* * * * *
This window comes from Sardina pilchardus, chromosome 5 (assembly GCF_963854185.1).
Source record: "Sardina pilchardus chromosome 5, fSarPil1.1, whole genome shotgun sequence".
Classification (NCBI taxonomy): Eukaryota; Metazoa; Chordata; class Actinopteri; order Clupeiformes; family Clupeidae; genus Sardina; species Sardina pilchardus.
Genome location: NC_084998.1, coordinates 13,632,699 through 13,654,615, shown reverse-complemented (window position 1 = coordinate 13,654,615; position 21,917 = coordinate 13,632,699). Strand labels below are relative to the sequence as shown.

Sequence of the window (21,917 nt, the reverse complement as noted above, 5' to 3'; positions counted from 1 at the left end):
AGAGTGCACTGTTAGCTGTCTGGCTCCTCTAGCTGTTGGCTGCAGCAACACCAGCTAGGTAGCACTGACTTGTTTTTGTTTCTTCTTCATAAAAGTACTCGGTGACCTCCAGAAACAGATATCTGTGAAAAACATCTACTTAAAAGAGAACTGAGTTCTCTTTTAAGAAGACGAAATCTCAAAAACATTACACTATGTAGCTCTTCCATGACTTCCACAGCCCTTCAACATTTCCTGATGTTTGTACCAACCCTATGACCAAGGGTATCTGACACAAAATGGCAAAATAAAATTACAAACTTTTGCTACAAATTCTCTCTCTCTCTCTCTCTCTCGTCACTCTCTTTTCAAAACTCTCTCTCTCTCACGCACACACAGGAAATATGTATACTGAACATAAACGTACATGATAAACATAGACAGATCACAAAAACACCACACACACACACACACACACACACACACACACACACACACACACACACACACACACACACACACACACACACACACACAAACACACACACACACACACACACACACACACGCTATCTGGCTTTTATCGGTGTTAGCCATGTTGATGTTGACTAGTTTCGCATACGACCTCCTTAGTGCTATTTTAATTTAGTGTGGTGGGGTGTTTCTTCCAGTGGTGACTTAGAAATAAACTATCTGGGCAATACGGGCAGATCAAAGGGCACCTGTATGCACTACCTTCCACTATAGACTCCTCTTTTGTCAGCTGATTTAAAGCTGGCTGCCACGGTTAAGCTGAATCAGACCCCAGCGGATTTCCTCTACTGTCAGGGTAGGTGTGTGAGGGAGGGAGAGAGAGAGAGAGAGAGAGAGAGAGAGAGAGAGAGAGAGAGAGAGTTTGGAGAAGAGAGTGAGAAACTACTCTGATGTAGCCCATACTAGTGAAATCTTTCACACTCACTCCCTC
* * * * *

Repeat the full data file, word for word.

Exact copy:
This window comes from Sardina pilchardus, chromosome 5 (assembly GCF_963854185.1).
Source record: "Sardina pilchardus chromosome 5, fSarPil1.1, whole genome shotgun sequence".
Classification (NCBI taxonomy): Eukaryota; Metazoa; Chordata; class Actinopteri; order Clupeiformes; family Clupeidae; genus Sardina; species Sardina pilchardus.
Genome location: NC_084998.1, coordinates 13,632,699 through 13,654,615, shown reverse-complemented (window position 1 = coordinate 13,654,615; position 21,917 = coordinate 13,632,699). Strand labels below are relative to the sequence as shown.

Sequence of the window (21,917 nt, the reverse complement as noted above, 5' to 3'; positions counted from 1 at the left end):
AGAGTGCACTGTTAGCTGTCTGGCTCCTCTAGCTGTTGGCTGCAGCAACACCAGCTAGGTAGCACTGACTTGTTTTTGTTTCTTCTTCATAAAAGTACTCGGTGACCTCCAGAAACAGATATCTGTGAAAAACATCTACTTAAAAGAGAACTGAGTTCTCTTTTAAGAAGACGAAATCTCAAAAACATTACACTATGTAGCTCTTCCATGACTTCCACAGCCCTTCAACATTTCCTGATGTTTGTACCAACCCTATGACCAAGGGTATCTGACACAAAATGGCAAAATAAAATTACAAACTTTTGCTACAAATTCTCTCTCTCTCTCTCTCTCTCGTCACTCTCTTTTCAAAACTCTCTCTCTCTCACGCACACACAGGAAATATGTATACTGAACATAAACGTACATGATAAACATAGACAGATCACAAAAACACCACACACACACACACACACACACACACACACACACACACACACACACACACACACACACACACACACACACACACACACAAACACACACACACACACACACACACACACACGCTATCTGGCTTTTATCGGTGTTAGCCATGTTGATGTTGACTAGTTTCGCATACGACCTCCTTAGTGCTATTTTAATTTAGTGTGGTGGGGTGTTTCTTCCAGTGGTGACTTAGAAATAAACTATCTGGGCAATACGGGCAGATCAAAGGGCACCTGTATGCACTACCTTCCACTATAGACTCCTCTTTTGTCAGCTGATTTAAAGCTGGCTGCCACGGTTAAGCTGAATCAGACCCCAGCGGATTTCCTCTACTGTCAGGGTAGGTGTGTGAGGGAGGGAGAGAGAGAGAGAGAGAGAGAGAGAGAGAGAGAGAGAGAGAGAGAGTTTGGAGAAGAGAGTGAGAAACTACTCTGATGTAGCCCATACTAGTGAAATCTTTCACACTCACTCCCTC